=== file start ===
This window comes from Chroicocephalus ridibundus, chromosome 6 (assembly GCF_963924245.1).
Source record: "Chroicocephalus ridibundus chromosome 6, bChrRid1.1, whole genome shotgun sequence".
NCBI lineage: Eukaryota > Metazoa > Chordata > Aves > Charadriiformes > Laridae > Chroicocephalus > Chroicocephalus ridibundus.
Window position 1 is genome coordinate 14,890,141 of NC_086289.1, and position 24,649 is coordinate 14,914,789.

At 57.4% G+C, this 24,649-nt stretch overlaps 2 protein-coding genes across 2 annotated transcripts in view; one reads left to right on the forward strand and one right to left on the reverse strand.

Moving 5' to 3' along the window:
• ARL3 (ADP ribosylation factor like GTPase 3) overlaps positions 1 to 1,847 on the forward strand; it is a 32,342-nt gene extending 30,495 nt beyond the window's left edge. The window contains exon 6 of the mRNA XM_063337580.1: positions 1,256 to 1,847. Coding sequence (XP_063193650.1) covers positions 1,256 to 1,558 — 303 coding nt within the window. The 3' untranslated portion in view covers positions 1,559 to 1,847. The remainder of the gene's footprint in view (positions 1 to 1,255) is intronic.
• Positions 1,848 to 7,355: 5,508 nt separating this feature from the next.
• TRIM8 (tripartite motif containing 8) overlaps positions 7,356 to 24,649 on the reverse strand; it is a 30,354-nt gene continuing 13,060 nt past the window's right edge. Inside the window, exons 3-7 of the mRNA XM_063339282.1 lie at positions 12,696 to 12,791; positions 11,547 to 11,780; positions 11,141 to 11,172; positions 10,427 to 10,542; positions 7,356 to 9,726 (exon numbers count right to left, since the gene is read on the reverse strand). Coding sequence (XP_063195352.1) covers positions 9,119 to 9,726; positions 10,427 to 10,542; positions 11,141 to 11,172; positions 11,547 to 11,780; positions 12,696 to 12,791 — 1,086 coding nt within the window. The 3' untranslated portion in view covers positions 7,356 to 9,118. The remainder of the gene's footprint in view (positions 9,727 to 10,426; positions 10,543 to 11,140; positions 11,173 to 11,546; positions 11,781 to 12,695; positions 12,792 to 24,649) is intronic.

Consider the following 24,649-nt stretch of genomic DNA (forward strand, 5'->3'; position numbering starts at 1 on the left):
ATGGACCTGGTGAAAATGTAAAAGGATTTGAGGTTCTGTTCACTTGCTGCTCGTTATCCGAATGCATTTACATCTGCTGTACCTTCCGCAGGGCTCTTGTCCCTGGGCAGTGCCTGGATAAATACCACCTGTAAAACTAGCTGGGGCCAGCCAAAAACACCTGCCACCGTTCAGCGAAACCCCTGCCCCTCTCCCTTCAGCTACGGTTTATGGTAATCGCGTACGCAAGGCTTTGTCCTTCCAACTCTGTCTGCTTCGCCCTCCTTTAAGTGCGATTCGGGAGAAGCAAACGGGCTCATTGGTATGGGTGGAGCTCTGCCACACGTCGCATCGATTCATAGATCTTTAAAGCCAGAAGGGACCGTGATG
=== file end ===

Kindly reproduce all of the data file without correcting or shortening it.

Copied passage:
This window comes from Chroicocephalus ridibundus, chromosome 6 (assembly GCF_963924245.1).
Source record: "Chroicocephalus ridibundus chromosome 6, bChrRid1.1, whole genome shotgun sequence".
NCBI lineage: Eukaryota > Metazoa > Chordata > Aves > Charadriiformes > Laridae > Chroicocephalus > Chroicocephalus ridibundus.
Window position 1 is genome coordinate 14,890,141 of NC_086289.1, and position 24,649 is coordinate 14,914,789.

At 57.4% G+C, this 24,649-nt stretch overlaps 2 protein-coding genes across 2 annotated transcripts in view; one reads left to right on the forward strand and one right to left on the reverse strand.

Moving 5' to 3' along the window:
• ARL3 (ADP ribosylation factor like GTPase 3) overlaps positions 1 to 1,847 on the forward strand; it is a 32,342-nt gene extending 30,495 nt beyond the window's left edge. The window contains exon 6 of the mRNA XM_063337580.1: positions 1,256 to 1,847. Coding sequence (XP_063193650.1) covers positions 1,256 to 1,558 — 303 coding nt within the window. The 3' untranslated portion in view covers positions 1,559 to 1,847. The remainder of the gene's footprint in view (positions 1 to 1,255) is intronic.
• Positions 1,848 to 7,355: 5,508 nt separating this feature from the next.
• TRIM8 (tripartite motif containing 8) overlaps positions 7,356 to 24,649 on the reverse strand; it is a 30,354-nt gene continuing 13,060 nt past the window's right edge. Inside the window, exons 3-7 of the mRNA XM_063339282.1 lie at positions 12,696 to 12,791; positions 11,547 to 11,780; positions 11,141 to 11,172; positions 10,427 to 10,542; positions 7,356 to 9,726 (exon numbers count right to left, since the gene is read on the reverse strand). Coding sequence (XP_063195352.1) covers positions 9,119 to 9,726; positions 10,427 to 10,542; positions 11,141 to 11,172; positions 11,547 to 11,780; positions 12,696 to 12,791 — 1,086 coding nt within the window. The 3' untranslated portion in view covers positions 7,356 to 9,118. The remainder of the gene's footprint in view (positions 9,727 to 10,426; positions 10,543 to 11,140; positions 11,173 to 11,546; positions 11,781 to 12,695; positions 12,792 to 24,649) is intronic.

Consider the following 24,649-nt stretch of genomic DNA (forward strand, 5'->3'; position numbering starts at 1 on the left):
ATGGACCTGGTGAAAATGTAAAAGGATTTGAGGTTCTGTTCACTTGCTGCTCGTTATCCGAATGCATTTACATCTGCTGTACCTTCCGCAGGGCTCTTGTCCCTGGGCAGTGCCTGGATAAATACCACCTGTAAAACTAGCTGGGGCCAGCCAAAAACACCTGCCACCGTTCAGCGAAACCCCTGCCCCTCTCCCTTCAGCTACGGTTTATGGTAATCGCGTACGCAAGGCTTTGTCCTTCCAACTCTGTCTGCTTCGCCCTCCTTTAAGTGCGATTCGGGAGAAGCAAACGGGCTCATTGGTATGGGTGGAGCTCTGCCACACGTCGCATCGATTCATAGATCTTTAAAGCCAGAAGGGACCGTGATG